Spread Betting tips

Once you have in mind the margin and leverage you want to use, alongside the bet size and duration, you still need to know a few tips before considering spread betting vs CFD trading.

  1. Have a proper risk management strategy. When trading with leverage, you need to be especially careful seeing as small market moves have the potential to amplify your losses beyond what you had planned to risk.
  2. Trade only with properly FCA regulated brokers.
  3. Try a demo account first, learn the fundamentals.
  4. Do not chase losses by increasing bet sizes.
  5. Trade what you know. Every market has its’ own nuances; always better to stick to what you know and only trade in other markets once you have spent some time learning the fundamentals and tested your trading strategy. You can gain some additional knowledge from our how to trade section which covers various instruments separately.

Is CFD the same as spread betting?

In a word, no.

Whilst there are a lot of similarities between spread betting vs CFD trading, they are not the same thing. The main things you encounter with both are the options to trade both with and against a product, 24 hour market dealing, and leveraged trading on an asset that you do not own.

The usual differences include pricing structure, tax treatment of profits, fixed vs unlimited trade duration, and the way you interact with the market.

CFD or Spread Betting?

This is not a simple one size fits all answer, unless you are a non UK resident, in which case you cannot spread bet regardless. There are some significant advantages to both forms of trading mentioned but one should not overlook the tax treatment.

Spread betting has the distinct advantage of not having any capital gains tax liability, which if you are a successful trader is a huge upside. There is also usually no commissions charged on any of your trading, just the spread between market and bid price. Spread betting profit and loss calculation is also usually much simpler to evaluate than with some CFD contracts.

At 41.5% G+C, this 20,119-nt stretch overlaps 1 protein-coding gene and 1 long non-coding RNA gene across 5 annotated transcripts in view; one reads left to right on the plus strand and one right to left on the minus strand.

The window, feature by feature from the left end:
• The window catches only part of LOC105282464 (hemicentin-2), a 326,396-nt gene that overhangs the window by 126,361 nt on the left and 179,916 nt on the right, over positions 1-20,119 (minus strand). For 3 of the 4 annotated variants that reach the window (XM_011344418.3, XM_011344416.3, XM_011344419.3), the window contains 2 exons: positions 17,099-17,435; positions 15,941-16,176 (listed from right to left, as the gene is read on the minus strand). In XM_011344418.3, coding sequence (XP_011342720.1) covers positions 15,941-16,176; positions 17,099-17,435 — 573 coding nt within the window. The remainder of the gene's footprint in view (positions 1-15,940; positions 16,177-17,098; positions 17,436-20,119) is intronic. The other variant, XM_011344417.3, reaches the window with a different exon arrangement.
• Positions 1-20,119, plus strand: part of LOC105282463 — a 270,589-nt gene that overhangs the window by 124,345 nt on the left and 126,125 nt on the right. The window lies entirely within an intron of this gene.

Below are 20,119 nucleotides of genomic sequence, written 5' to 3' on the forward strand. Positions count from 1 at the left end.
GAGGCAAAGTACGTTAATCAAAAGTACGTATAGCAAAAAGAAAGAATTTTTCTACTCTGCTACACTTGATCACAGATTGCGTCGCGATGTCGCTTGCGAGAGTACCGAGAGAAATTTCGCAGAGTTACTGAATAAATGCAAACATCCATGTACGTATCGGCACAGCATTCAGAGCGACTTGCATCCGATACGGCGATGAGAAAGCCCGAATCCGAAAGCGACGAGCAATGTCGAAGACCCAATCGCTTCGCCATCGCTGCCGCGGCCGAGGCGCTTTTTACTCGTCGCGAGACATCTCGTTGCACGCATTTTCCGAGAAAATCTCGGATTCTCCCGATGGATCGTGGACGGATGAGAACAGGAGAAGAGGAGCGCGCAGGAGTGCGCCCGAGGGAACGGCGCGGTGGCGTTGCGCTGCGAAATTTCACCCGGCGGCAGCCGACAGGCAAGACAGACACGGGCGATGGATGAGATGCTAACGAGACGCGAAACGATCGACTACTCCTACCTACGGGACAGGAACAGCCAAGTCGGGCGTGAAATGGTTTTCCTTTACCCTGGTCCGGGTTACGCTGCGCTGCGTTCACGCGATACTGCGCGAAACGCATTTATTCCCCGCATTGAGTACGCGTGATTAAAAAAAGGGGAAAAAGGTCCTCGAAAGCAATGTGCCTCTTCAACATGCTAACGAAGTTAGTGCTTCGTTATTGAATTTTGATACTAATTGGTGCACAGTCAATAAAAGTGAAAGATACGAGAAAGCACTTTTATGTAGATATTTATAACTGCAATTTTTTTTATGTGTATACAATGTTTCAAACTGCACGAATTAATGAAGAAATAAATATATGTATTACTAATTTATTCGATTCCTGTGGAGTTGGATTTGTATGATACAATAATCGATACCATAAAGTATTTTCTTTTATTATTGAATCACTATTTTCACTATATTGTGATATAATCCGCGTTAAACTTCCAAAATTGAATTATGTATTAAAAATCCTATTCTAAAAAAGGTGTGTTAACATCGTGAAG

The market interaction of CFD trading allowing direct market access can get you access to better pricing. It can also provide more instruments to trade, depending on the broker you are using.

The range of brokers you can choose to engage with will be much wider with CFD trading. The pure reason for this is that CFD trading is a lot more global in nature than spread betting, which is limited to the UK.

Spread Betting Vs CFD – A simple comparison

TopicSpread BettingCFD
Broker ChoiceLowerHigh
Corporate TradingNoYes
Tax TreatmentNo CGT, No Stamp DutyNo Stamp Duty
Typical ChargesSpreads onlySpreads/Commissions
Deal Size£ per pointStandard Contracts
Hedge Owned AssetsYesYes
Leverage TradingYesYes
Market AccessVia Market MakerDMA Possible

To wrap up our coverage of spread betting vs CFD trading forex, you can see that spread betting has come out top in 4 categories to the 3 of CFD trading. Both are really good products that have strong advantages for you to consider. The tax treatment can be the key difference maker.

After all, less tax paid on profits, equates to more profit in your trading account.

If you are considering trading with leverage and are looking at spread betting as an option, take a look below to see the brokers that offer this in the UK under FCA regulation.

Spread Betting Brokers

IG have more than 17,000 instruments traded under the spread betting offer of this industry giant. Nearly 50 years in the business and a mainstay of the UK market, IG are a golden choice for your Spread Betting experiences. Demo platforms also available.

Pepperstone are a 10 year industry player with a forex specialism. More recent to the spread betting scene but don’t let that put you off. What Pepperstone do, they do really well.

ATFX are the youngest of these established FCA regulated brokers to bring a spread betting offering. Again, another forex specialist here with fewer instruments than you will find at the very top end of this list.

Spreadex are a recent spread betting award winner in COLWMA 2020. Trading since 1999, Spreadex have more than 20 years experience as a specialist spread betting broker and moved into financial trading in 2006. Also offer sports spread betting under the same platform.